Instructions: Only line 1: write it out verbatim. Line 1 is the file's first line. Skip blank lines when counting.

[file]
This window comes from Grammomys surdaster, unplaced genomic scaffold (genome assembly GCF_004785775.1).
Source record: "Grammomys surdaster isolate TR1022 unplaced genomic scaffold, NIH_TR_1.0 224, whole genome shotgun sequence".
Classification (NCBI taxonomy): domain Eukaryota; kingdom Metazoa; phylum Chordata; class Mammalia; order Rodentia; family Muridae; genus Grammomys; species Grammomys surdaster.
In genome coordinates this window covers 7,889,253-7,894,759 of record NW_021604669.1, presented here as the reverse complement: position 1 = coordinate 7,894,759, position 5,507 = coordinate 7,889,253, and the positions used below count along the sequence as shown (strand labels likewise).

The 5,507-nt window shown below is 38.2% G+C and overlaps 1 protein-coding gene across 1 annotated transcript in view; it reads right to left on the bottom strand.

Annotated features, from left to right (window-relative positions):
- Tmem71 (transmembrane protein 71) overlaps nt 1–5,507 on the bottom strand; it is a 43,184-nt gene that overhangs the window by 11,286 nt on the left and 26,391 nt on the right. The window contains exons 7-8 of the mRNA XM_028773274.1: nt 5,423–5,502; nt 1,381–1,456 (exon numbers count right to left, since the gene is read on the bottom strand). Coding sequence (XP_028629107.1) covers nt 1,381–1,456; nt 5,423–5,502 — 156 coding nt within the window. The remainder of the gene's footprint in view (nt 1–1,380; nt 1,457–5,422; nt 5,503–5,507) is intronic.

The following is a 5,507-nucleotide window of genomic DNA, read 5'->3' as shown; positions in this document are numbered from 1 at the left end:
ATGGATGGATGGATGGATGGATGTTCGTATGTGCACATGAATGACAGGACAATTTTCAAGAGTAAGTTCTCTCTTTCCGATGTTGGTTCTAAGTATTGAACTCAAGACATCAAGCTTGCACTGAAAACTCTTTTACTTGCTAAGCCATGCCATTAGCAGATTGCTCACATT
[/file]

This window comes from Grammomys surdaster, unplaced genomic scaffold (genome assembly GCF_004785775.1).